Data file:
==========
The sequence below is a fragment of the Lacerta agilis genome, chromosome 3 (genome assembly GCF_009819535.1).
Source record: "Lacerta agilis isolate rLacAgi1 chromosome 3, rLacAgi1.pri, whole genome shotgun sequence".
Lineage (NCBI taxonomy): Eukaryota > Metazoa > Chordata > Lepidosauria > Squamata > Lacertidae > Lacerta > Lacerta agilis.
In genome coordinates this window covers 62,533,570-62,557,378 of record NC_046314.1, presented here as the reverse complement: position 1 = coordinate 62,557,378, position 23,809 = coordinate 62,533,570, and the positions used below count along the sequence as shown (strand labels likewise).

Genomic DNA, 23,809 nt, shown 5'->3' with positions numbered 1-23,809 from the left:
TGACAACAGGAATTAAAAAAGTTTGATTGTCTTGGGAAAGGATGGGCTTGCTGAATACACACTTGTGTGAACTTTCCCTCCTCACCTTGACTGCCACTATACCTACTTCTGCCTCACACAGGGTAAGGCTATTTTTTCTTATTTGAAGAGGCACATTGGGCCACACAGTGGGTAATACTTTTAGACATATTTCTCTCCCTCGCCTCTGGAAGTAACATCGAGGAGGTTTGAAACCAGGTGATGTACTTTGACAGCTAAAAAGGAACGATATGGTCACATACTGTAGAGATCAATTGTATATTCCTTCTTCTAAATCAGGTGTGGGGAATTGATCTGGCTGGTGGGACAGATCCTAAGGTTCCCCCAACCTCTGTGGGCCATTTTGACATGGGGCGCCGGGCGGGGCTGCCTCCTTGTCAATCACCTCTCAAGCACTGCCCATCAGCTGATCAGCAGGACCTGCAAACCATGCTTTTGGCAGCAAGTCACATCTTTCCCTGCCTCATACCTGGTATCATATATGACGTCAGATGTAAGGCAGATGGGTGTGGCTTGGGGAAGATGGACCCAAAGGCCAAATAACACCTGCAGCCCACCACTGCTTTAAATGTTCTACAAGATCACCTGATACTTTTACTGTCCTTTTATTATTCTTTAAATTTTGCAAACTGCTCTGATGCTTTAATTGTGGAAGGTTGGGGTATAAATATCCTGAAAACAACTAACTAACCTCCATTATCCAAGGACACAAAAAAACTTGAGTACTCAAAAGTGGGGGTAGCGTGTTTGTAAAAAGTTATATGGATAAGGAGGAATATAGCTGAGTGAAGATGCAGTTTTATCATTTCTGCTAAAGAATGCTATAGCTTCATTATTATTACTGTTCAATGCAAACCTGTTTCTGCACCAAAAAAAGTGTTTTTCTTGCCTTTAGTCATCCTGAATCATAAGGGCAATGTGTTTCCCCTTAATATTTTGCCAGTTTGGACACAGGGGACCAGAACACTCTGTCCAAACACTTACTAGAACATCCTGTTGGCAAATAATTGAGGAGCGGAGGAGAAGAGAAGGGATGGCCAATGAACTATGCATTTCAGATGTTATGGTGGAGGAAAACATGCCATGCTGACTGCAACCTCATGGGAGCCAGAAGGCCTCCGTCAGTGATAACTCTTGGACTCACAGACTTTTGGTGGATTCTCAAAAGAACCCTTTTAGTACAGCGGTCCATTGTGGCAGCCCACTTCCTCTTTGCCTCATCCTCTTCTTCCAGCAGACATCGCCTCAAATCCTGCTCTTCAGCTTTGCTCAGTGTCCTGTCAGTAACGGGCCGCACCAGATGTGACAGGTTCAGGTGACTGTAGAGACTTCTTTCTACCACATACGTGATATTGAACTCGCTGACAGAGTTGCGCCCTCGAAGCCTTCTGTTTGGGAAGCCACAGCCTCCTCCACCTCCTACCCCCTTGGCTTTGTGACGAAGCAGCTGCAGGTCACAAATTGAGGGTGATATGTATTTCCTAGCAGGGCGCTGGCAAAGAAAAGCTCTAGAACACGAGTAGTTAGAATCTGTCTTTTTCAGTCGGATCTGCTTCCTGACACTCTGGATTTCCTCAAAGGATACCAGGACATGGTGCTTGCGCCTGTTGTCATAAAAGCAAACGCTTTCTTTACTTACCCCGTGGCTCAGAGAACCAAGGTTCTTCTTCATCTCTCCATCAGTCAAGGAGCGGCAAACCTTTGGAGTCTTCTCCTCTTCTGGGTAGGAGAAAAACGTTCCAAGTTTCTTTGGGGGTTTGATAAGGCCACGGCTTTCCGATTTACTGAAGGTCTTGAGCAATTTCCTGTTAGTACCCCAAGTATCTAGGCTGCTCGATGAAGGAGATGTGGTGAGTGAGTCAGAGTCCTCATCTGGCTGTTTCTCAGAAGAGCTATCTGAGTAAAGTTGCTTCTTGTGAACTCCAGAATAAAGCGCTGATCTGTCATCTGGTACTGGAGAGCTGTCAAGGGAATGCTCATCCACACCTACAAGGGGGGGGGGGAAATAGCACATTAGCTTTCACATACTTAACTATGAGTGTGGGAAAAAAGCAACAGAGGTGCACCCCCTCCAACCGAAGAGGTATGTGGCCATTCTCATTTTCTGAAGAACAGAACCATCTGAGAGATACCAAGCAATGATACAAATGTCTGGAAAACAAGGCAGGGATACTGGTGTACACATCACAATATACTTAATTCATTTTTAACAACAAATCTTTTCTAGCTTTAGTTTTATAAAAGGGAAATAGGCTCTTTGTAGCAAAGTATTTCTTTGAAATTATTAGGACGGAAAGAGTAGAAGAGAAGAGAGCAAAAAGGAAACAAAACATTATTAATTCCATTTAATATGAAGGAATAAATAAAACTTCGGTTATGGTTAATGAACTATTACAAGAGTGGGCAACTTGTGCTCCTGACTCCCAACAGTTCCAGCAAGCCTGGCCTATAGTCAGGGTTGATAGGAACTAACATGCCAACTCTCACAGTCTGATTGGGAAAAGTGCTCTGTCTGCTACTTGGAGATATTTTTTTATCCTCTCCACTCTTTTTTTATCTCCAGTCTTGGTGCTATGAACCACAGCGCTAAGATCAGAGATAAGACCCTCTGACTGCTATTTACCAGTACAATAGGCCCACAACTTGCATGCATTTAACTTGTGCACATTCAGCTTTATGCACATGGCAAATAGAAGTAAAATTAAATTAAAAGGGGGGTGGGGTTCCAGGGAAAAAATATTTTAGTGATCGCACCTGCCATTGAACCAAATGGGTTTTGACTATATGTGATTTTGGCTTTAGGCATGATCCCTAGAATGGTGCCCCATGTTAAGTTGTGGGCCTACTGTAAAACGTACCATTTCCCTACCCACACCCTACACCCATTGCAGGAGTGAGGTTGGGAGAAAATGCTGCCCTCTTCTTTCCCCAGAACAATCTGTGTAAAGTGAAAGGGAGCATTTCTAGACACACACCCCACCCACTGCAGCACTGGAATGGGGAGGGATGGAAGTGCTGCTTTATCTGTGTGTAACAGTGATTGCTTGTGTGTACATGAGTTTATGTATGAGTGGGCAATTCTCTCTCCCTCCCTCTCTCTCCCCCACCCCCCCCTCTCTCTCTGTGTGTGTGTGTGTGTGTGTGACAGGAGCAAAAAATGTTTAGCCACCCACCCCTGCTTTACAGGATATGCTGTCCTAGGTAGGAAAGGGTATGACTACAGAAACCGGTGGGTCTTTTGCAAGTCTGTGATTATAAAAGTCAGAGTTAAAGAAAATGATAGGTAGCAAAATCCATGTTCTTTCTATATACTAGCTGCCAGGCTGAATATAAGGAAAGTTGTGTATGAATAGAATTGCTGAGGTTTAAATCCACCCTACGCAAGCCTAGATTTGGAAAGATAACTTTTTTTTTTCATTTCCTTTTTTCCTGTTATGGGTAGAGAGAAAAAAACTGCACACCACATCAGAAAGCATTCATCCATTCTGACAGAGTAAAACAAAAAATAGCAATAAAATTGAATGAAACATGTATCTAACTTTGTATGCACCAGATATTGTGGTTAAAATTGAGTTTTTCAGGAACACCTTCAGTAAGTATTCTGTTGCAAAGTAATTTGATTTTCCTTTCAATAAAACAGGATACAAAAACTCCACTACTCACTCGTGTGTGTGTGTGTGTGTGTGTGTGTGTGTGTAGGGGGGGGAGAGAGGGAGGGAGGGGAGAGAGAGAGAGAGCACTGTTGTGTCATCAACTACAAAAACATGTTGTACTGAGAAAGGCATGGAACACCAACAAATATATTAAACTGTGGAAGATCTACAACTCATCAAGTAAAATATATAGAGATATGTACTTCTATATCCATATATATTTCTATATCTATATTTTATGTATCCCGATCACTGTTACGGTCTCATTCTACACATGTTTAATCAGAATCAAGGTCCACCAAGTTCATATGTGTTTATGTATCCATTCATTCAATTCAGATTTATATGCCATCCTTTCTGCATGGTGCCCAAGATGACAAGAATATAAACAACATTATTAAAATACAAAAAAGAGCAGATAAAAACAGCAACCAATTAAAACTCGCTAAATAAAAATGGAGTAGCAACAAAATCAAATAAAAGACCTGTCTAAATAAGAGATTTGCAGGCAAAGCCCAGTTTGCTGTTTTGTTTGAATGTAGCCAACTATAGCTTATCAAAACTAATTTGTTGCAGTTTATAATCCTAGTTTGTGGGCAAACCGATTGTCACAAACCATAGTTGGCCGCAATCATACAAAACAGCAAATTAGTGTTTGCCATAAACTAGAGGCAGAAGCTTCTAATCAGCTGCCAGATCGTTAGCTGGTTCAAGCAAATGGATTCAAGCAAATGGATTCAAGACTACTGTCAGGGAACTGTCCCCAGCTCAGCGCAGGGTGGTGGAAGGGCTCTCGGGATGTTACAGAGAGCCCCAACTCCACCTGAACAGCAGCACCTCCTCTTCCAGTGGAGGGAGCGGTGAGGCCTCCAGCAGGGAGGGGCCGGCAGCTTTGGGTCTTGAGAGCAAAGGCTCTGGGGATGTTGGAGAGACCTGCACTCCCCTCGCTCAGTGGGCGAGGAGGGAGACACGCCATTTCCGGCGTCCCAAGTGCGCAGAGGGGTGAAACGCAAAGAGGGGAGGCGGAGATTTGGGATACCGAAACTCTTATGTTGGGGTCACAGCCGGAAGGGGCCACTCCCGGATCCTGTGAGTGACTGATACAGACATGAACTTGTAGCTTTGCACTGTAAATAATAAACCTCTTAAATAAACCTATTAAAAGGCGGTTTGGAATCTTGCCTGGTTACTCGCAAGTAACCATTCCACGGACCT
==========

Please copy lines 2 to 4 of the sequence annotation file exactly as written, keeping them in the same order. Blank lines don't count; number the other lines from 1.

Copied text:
Source record: "Lacerta agilis isolate rLacAgi1 chromosome 3, rLacAgi1.pri, whole genome shotgun sequence".
Lineage (NCBI taxonomy): Eukaryota > Metazoa > Chordata > Lepidosauria > Squamata > Lacertidae > Lacerta > Lacerta agilis.
In genome coordinates this window covers 62,533,570-62,557,378 of record NC_046314.1, presented here as the reverse complement: position 1 = coordinate 62,557,378, position 23,809 = coordinate 62,533,570, and the positions used below count along the sequence as shown (strand labels likewise).